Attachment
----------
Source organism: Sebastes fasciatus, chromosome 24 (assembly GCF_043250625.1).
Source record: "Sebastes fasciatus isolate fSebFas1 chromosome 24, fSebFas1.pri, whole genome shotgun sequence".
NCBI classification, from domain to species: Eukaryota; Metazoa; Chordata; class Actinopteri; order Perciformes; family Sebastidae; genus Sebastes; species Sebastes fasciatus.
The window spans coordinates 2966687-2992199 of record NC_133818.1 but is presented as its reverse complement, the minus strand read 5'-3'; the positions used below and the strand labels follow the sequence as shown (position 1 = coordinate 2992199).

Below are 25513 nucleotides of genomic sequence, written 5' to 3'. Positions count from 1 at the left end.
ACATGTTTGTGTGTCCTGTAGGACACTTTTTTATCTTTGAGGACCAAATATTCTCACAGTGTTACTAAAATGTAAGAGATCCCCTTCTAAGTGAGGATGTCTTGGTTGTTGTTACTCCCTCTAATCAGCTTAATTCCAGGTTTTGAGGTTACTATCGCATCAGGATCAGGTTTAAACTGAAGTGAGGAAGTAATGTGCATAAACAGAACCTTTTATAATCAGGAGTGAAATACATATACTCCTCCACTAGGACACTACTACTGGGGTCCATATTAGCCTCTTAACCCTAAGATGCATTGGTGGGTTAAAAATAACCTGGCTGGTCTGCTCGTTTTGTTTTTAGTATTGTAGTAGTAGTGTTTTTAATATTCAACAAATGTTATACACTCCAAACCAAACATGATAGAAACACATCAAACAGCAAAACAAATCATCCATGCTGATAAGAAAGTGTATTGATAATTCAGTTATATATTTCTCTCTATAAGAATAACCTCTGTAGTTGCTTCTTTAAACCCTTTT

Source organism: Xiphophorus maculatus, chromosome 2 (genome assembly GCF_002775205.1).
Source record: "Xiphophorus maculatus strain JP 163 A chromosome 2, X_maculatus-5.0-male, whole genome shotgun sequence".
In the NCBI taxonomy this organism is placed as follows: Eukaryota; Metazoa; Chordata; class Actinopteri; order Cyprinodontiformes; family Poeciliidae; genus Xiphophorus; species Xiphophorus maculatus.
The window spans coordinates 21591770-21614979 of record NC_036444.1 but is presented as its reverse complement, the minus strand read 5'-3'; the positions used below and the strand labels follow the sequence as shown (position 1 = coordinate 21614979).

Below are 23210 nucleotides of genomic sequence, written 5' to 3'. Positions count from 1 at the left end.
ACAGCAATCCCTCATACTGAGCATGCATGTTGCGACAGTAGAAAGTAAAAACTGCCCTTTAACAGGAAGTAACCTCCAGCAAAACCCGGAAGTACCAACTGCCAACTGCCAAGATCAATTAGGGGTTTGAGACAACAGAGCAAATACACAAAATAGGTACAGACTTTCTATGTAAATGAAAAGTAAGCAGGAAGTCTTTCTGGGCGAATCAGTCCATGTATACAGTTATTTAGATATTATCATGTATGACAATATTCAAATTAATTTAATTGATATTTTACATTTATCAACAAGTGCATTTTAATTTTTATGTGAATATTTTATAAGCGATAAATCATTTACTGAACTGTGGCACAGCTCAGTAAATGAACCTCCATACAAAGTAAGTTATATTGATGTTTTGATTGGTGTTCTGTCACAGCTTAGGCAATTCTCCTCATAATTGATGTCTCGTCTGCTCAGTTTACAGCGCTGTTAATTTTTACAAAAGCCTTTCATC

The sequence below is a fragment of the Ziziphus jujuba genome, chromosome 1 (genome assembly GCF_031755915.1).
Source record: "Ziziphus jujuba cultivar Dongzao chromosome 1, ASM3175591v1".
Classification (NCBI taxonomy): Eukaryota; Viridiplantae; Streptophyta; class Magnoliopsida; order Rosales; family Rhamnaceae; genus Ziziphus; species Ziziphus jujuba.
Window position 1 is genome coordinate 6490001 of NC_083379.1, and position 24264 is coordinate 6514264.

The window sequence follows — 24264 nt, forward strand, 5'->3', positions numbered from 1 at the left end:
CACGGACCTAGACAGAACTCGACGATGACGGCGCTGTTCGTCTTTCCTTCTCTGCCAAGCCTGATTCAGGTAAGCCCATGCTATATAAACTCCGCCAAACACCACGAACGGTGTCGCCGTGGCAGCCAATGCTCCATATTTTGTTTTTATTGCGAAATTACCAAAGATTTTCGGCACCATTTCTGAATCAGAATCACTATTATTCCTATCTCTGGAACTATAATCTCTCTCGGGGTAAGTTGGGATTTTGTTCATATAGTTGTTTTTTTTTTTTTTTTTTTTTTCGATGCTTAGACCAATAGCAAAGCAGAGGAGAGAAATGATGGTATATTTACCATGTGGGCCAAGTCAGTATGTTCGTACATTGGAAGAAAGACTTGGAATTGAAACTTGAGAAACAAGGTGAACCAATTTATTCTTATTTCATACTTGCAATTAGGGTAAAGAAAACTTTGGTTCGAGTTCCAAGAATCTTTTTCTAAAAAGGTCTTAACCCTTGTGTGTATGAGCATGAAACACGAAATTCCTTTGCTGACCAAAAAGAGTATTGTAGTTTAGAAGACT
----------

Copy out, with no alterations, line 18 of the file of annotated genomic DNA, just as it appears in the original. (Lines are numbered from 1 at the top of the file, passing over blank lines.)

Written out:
CACGGACCTAGACAGAACTCGACGATGACGGCGCTGTTCGTCTTTCCTTCTCTGCCAAGCCTGATTCAGGTAAGCCCATGCTATATAAACTCCGCCAAACACCACGAACGGTGTCGCCGTGGCAGCCAATGCTCCATATTTTGTTTTTATTGCGAAATTACCAAAGATTTTCGGCACCATTTCTGAATCAGAATCACTATTATTCCTATCTCTGGAACTATAATCTCTCTCGGGGTAAGTTGGGATTTTGTTCATATAGTTGTTTTTTTTTTTTTTTTTTTTTTCGATGCTTAGACCAATAGCAAAGCAGAGGAGAGAAATGATGGTATATTTACCATGTGGGCCAAGTCAGTATGTTCGTACATTGGAAGAAAGACTTGGAATTGAAACTTGAGAAACAAGGTGAACCAATTTATTCTTATTTCATACTTGCAATTAGGGTAAAGAAAACTTTGGTTCGAGTTCCAAGAATCTTTTTCTAAAAAGGTCTTAACCCTTGTGTGTATGAGCATGAAACACGAAATTCCTTTGCTGACCAAAAAGAGTATTGTAGTTTAGAAGACT